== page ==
Placer planners OK two Martis Valley subdivisions

TRUCKEE - While the Placer County Planning Commission didn't allow public comment on the proposed Siller Ranch subdivision in Martis Valley, its members couldn't shut out the boos that showered the North Tahoe Conference Center upon approval of the 726-unit, 2177-acre project.

The commission's approval Thursday of two subdivisions, Siller Ranch and Eaglewood, sets the stage for the development of 1,188 residential units and 45 holes of golf in the northwestern portion of the contested mountain valley near Truckee.

The projects will almost certainly encounter several more hurdles, as the environmental group Sierra Watch vowed to appeal both projects to the Placer County Board of Supervisors. Sierra Watch also promised to sue Siller Ranch if Placer supervisors uphold the planning commission's approval.

The commission "rubber-stamped two projects (Thursday), and Sierra Watch will meet them at every step," vowed Sierra Watch Executive Director Tom Mooers. "They continue to do what the developer wants, and not what is best for the Tahoe Truckee region."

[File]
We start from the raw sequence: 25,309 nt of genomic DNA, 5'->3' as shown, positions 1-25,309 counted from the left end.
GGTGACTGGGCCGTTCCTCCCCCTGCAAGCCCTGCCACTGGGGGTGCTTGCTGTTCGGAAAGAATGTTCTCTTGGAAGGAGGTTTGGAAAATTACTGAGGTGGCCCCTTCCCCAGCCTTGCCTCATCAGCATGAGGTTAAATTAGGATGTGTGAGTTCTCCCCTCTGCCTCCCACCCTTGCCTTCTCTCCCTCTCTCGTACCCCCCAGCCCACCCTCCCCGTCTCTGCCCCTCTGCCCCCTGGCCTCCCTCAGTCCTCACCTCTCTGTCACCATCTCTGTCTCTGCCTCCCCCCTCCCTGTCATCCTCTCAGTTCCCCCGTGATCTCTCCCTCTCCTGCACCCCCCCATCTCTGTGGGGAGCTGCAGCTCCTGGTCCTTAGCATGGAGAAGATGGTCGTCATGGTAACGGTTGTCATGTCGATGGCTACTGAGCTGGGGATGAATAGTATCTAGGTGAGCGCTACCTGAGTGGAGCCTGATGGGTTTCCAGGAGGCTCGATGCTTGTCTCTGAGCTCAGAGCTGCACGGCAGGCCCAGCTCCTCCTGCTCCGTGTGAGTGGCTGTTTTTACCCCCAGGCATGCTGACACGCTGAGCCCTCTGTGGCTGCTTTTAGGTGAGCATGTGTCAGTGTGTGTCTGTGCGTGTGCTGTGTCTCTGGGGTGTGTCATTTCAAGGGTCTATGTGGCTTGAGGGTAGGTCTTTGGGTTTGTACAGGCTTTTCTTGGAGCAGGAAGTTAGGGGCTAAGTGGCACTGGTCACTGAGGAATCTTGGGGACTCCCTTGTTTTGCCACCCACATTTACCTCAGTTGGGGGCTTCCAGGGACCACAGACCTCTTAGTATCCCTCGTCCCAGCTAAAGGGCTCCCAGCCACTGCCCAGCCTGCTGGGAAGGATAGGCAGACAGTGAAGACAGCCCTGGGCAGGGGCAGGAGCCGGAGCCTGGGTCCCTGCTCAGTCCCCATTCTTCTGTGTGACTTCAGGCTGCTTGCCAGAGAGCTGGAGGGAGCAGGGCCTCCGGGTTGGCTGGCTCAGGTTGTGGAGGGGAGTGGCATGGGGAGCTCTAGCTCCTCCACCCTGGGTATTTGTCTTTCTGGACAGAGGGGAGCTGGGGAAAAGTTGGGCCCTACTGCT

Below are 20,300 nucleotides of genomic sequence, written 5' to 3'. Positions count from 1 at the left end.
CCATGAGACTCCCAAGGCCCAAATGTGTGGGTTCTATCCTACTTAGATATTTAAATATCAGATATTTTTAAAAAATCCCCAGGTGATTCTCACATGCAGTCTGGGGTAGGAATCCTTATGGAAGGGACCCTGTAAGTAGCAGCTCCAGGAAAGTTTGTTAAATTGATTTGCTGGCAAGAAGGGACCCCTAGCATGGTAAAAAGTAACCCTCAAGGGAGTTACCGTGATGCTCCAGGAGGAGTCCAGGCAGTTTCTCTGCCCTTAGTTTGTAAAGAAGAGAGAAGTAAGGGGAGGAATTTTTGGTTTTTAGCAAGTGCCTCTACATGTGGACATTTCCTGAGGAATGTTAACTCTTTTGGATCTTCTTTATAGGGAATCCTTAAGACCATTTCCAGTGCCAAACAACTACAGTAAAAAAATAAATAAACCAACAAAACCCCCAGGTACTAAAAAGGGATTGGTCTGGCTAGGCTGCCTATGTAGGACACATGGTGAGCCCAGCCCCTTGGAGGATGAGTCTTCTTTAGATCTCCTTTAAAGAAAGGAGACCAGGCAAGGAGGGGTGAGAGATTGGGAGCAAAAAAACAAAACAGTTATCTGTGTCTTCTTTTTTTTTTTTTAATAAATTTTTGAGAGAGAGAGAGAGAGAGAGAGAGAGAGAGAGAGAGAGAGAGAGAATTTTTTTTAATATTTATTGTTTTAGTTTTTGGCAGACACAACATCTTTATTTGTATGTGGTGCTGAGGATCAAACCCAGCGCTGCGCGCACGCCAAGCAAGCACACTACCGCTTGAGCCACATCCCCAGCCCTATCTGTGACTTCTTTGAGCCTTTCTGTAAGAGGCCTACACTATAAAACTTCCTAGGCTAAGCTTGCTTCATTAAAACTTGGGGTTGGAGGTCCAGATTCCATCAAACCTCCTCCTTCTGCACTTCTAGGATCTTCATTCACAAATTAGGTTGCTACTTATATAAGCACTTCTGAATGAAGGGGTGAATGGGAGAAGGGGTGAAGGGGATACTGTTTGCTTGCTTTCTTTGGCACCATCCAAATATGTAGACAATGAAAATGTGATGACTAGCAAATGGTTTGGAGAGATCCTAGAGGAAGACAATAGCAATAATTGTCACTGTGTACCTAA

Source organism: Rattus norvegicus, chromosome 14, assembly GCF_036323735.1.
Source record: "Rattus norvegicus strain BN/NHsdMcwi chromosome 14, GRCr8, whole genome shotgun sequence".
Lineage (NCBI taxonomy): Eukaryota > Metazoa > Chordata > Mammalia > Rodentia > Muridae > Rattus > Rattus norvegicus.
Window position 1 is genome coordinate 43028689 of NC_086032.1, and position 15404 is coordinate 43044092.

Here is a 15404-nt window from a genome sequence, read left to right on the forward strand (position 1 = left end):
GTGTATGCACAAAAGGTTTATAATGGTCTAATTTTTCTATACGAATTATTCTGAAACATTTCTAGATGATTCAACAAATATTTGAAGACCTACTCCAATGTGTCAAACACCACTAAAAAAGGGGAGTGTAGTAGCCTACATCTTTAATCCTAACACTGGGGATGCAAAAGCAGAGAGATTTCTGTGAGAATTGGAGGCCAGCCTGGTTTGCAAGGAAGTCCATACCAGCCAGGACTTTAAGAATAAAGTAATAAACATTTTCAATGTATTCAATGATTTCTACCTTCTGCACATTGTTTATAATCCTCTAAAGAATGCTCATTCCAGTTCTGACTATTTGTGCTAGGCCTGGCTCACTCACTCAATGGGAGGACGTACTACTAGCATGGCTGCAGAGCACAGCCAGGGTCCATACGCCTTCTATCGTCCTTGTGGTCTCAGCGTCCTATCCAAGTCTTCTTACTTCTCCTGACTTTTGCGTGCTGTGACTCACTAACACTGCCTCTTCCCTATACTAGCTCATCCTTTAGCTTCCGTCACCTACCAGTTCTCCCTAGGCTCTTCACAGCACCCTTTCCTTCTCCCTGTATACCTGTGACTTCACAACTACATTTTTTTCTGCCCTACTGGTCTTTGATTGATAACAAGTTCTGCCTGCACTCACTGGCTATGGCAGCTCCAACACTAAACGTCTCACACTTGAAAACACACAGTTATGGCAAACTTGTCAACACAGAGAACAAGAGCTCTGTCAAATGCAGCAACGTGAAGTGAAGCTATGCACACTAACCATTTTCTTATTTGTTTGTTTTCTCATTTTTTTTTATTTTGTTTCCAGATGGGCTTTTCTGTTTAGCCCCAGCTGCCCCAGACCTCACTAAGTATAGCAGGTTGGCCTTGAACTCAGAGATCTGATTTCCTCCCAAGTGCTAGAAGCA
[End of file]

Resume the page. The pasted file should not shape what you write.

The difference between the Eaglewood and Siller subdivisions was evident early on when representatives of the Town of Truckee and the Workforce Housing Association of Truckee Tahoe spoke in favor of Eaglewood, especially the 56 affordable units proposed in the plan.

Some neighbors of the Eaglewood parcel said the planners had been thorough in evaluating their concerns, taking steps to mitigate any negative effects. Sierra Watch President David Welch even noted that Eaglewood was an example of a developer's ability to include a mix of housing types and costs in a project and still make money.

Truckee Councilman Ted Owens was the only member of the public allowed to speak on the Siller proposal. He urged the commission to allow public comment on remarks the developer of Siller Ranch made earlier.

"I thought that was flat-out wrong," Owens said after the meeting. "The developer made some comments here that should have been opened up to the public. There were some things that I wanted to say, and I will say them to the Board of Supervisors."

The gates proposed at the entrances to both subdivisions prompted the most discussion by the commission. It included a condition that would make Eaglewood keep its gates open during the day, but allowed Siller Ranch to keep a "hard gate" entrance that would allow access to only residents and guests.

Siller Ranch and Eaglewood were approved under the 2003 Martis Valley Community Plan, which is under legal challenge.


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